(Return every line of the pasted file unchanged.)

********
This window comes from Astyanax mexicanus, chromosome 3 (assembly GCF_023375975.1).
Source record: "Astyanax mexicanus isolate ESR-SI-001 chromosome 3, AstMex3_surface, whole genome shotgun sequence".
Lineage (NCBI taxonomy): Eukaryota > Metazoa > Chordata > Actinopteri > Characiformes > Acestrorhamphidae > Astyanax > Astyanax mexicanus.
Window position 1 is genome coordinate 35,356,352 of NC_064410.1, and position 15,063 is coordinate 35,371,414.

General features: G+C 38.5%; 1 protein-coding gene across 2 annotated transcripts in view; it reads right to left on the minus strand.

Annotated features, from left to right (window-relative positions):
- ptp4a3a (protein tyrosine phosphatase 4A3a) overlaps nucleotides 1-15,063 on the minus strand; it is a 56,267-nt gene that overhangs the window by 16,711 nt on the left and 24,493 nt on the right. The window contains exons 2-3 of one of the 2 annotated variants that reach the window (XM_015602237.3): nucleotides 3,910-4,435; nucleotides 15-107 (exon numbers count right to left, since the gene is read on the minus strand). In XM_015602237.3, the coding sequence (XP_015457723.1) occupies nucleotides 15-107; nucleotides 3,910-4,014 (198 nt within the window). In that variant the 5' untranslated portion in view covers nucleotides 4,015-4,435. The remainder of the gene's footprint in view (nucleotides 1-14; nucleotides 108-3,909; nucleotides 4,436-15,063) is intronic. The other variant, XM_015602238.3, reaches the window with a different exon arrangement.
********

This window comes from Astyanax mexicanus, chromosome 3 (assembly GCF_023375975.1).
Source record: "Astyanax mexicanus isolate ESR-SI-001 chromosome 3, AstMex3_surface, whole genome shotgun sequence".
Lineage (NCBI taxonomy): Eukaryota > Metazoa > Chordata > Actinopteri > Characiformes > Acestrorhamphidae > Astyanax > Astyanax mexicanus.
Window position 1 is genome coordinate 35,356,352 of NC_064410.1, and position 15,063 is coordinate 35,371,414.

General features: G+C 38.5%; 1 protein-coding gene across 2 annotated transcripts in view; it reads right to left on the minus strand.

Annotated features, from left to right (window-relative positions):
- ptp4a3a (protein tyrosine phosphatase 4A3a) overlaps nucleotides 1-15,063 on the minus strand; it is a 56,267-nt gene that overhangs the window by 16,711 nt on the left and 24,493 nt on the right. The window contains exons 2-3 of one of the 2 annotated variants that reach the window (XM_015602237.3): nucleotides 3,910-4,435; nucleotides 15-107 (exon numbers count right to left, since the gene is read on the minus strand). In XM_015602237.3, the coding sequence (XP_015457723.1) occupies nucleotides 15-107; nucleotides 3,910-4,014 (198 nt within the window). In that variant the 5' untranslated portion in view covers nucleotides 4,015-4,435. The remainder of the gene's footprint in view (nucleotides 1-14; nucleotides 108-3,909; nucleotides 4,436-15,063) is intronic. The other variant, XM_015602238.3, reaches the window with a different exon arrangement.